Nearly half of victim organisations do not recover any losses that they suffer due to fraud. As of the time of our survey, 49 per cent of victims had not recovered any of the perpetrator’s takings; this finding is consistent with our previous research, which indicates that 40 to 50pc of victim organisations do not recover any of their fraud-related losses. 


Perpetrators with higher levels of authority tend to cause much larger losses. The median loss among frauds committed by owner/executives was $573,000, the median loss caused by managers was $180,000 and the median loss caused by employees was $60,000.

The vast majority (77 per cent) of all frauds in our study were committed by individuals working in one of six departments: accounting, operations, sales, executive/upper management, customer service and purchasing. This distribution was very similar to what the association found in the previous, 2010 study.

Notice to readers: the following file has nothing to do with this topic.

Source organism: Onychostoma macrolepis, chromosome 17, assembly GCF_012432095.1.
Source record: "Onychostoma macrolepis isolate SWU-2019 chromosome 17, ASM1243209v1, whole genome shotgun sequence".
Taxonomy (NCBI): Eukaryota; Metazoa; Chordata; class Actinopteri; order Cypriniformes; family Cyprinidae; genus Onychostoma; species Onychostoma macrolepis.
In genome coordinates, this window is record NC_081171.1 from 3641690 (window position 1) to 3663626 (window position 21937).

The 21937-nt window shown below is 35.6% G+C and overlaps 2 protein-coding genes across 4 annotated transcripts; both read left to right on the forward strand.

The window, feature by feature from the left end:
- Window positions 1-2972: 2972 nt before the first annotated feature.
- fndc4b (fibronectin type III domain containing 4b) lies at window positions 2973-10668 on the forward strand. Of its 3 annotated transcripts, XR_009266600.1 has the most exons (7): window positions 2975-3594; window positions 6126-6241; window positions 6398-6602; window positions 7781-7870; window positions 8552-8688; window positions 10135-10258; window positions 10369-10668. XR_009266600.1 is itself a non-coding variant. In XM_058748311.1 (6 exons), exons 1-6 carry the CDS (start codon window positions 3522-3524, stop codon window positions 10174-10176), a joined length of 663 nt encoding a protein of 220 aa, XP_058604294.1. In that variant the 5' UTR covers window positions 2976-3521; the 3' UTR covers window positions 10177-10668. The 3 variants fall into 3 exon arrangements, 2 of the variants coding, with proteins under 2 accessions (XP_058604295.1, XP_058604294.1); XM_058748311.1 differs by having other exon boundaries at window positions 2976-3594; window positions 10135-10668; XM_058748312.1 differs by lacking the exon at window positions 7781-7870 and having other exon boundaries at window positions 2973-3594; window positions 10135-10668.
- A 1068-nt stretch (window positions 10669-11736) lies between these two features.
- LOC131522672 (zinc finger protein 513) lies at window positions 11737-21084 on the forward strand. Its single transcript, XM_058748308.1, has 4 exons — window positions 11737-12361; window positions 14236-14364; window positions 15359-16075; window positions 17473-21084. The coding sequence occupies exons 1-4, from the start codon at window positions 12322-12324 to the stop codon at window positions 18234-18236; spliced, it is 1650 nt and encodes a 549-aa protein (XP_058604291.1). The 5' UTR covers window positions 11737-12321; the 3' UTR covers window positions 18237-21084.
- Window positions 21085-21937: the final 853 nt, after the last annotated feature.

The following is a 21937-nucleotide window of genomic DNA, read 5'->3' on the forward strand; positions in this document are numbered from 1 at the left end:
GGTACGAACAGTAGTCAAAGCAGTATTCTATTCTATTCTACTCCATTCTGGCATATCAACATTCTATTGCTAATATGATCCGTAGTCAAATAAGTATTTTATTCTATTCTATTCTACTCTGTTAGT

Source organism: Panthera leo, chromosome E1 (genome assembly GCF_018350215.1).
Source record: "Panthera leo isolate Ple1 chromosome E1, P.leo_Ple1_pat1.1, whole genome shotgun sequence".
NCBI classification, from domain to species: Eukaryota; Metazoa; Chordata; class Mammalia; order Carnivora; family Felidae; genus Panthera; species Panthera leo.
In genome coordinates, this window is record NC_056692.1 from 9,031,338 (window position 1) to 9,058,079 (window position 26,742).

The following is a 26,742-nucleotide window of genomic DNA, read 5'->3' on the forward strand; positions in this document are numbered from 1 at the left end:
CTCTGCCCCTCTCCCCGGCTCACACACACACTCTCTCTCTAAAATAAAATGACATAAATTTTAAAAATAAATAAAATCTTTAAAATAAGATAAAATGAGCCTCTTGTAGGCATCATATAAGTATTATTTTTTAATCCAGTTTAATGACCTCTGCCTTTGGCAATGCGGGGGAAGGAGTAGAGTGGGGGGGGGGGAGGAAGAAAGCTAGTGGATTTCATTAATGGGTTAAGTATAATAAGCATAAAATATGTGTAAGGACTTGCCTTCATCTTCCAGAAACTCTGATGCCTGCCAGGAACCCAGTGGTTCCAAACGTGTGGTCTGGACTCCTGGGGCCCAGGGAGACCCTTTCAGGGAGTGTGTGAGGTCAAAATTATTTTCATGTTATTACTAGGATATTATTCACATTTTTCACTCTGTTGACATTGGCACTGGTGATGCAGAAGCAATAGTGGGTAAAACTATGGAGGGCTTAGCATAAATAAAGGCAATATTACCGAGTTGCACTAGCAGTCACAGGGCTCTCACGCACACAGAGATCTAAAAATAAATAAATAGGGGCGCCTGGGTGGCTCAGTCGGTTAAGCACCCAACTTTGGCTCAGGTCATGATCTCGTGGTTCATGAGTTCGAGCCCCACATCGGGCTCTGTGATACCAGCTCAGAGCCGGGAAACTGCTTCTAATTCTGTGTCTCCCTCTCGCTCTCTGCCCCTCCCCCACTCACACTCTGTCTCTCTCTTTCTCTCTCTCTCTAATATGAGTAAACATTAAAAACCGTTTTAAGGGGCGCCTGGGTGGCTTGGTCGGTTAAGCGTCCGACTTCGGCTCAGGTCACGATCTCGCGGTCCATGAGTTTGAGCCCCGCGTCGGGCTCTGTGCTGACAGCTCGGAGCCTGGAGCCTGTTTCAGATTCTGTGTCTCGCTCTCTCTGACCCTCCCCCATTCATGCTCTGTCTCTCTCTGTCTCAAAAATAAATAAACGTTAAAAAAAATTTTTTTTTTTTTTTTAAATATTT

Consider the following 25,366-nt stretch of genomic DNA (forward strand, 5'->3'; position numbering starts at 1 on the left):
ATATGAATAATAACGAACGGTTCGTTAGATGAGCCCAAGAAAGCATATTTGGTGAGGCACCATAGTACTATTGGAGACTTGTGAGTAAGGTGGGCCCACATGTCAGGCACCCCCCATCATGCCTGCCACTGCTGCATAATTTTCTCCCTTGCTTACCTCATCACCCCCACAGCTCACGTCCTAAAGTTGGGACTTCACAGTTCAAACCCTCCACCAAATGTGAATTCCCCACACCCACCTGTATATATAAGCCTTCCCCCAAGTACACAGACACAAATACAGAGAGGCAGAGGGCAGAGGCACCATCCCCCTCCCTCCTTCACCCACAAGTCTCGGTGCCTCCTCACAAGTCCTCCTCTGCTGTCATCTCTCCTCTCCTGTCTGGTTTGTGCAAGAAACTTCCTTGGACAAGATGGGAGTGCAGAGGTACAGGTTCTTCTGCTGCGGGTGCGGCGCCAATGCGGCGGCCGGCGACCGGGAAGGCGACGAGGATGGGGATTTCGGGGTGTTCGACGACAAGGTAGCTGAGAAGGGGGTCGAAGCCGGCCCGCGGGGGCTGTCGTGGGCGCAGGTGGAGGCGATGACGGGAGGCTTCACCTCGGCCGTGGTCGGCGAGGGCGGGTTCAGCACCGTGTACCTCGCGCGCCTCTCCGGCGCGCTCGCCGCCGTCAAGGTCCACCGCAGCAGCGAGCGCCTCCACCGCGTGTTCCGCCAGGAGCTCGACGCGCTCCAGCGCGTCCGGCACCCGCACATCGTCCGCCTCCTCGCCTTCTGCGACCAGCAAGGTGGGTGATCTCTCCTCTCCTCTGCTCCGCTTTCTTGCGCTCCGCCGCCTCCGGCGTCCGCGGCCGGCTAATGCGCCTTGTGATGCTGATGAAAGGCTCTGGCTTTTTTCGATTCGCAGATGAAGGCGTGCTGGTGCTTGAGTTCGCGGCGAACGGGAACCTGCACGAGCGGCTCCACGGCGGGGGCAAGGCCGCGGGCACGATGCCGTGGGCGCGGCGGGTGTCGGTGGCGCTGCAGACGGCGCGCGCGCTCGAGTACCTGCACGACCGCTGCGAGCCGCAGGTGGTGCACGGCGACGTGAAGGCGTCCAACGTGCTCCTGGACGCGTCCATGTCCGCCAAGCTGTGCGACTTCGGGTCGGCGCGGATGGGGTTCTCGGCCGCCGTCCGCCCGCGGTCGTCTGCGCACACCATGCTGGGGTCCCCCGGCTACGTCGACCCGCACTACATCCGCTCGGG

Most occupational fraudsters are first-time offenders with clean employment histories. About 87pc of occupational fraudsters had never been charged or convicted of a fraud-related offence, and 84pc had never been punished or terminated by an employer for fraud-related conduct.

In 81pc of cases, the fraudster displayed one or more behavioural red flags that are often associated with fraudulent conduct. Living beyond means (36pc of cases), financial difficulties (27pc), unusually close association with vendors or customers (19pc) and excessive control issues (18pc) were the most commonly observed behavioural warning signs.


The nature and threat of occupational fraud is truly universal. Though the ACFE research noted some regional differences in the methods used to commit fraud — as well as organisational approaches to preventing and detecting it — many trends and characteristics are similar regardless of where the fraud occurred.